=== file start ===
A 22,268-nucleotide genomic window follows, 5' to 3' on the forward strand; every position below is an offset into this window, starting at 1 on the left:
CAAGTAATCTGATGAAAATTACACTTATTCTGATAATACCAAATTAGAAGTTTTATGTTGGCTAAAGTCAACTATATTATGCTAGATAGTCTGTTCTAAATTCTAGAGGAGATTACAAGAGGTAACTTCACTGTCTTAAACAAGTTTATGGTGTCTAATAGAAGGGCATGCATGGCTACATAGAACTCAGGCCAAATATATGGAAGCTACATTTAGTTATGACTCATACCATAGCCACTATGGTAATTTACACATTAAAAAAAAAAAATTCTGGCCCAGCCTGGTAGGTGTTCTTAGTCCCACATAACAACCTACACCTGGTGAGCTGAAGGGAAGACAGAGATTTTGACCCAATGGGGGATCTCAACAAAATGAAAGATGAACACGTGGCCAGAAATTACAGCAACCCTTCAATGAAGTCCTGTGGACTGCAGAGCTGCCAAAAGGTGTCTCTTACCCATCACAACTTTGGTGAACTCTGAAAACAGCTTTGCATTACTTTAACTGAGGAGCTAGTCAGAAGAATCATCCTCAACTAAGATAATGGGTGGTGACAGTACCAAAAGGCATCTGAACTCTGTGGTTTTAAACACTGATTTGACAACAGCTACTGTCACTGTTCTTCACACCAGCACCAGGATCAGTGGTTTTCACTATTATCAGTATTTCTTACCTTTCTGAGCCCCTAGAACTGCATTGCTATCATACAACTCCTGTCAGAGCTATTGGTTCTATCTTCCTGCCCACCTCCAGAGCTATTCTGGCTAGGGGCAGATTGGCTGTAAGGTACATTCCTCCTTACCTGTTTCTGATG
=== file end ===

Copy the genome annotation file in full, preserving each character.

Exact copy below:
A 22,268-nucleotide genomic window follows, 5' to 3' on the forward strand; every position below is an offset into this window, starting at 1 on the left:
CAAGTAATCTGATGAAAATTACACTTATTCTGATAATACCAAATTAGAAGTTTTATGTTGGCTAAAGTCAACTATATTATGCTAGATAGTCTGTTCTAAATTCTAGAGGAGATTACAAGAGGTAACTTCACTGTCTTAAACAAGTTTATGGTGTCTAATAGAAGGGCATGCATGGCTACATAGAACTCAGGCCAAATATATGGAAGCTACATTTAGTTATGACTCATACCATAGCCACTATGGTAATTTACACATTAAAAAAAAAAAATTCTGGCCCAGCCTGGTAGGTGTTCTTAGTCCCACATAACAACCTACACCTGGTGAGCTGAAGGGAAGACAGAGATTTTGACCCAATGGGGGATCTCAACAAAATGAAAGATGAACACGTGGCCAGAAATTACAGCAACCCTTCAATGAAGTCCTGTGGACTGCAGAGCTGCCAAAAGGTGTCTCTTACCCATCACAACTTTGGTGAACTCTGAAAACAGCTTTGCATTACTTTAACTGAGGAGCTAGTCAGAAGAATCATCCTCAACTAAGATAATGGGTGGTGACAGTACCAAAAGGCATCTGAACTCTGTGGTTTTAAACACTGATTTGACAACAGCTACTGTCACTGTTCTTCACACCAGCACCAGGATCAGTGGTTTTCACTATTATCAGTATTTCTTACCTTTCTGAGCCCCTAGAACTGCATTGCTATCATACAACTCCTGTCAGAGCTATTGGTTCTATCTTCCTGCCCACCTCCAGAGCTATTCTGGCTAGGGGCAGATTGGCTGTAAGGTACATTCCTCCTTACCTGTTTCTGATG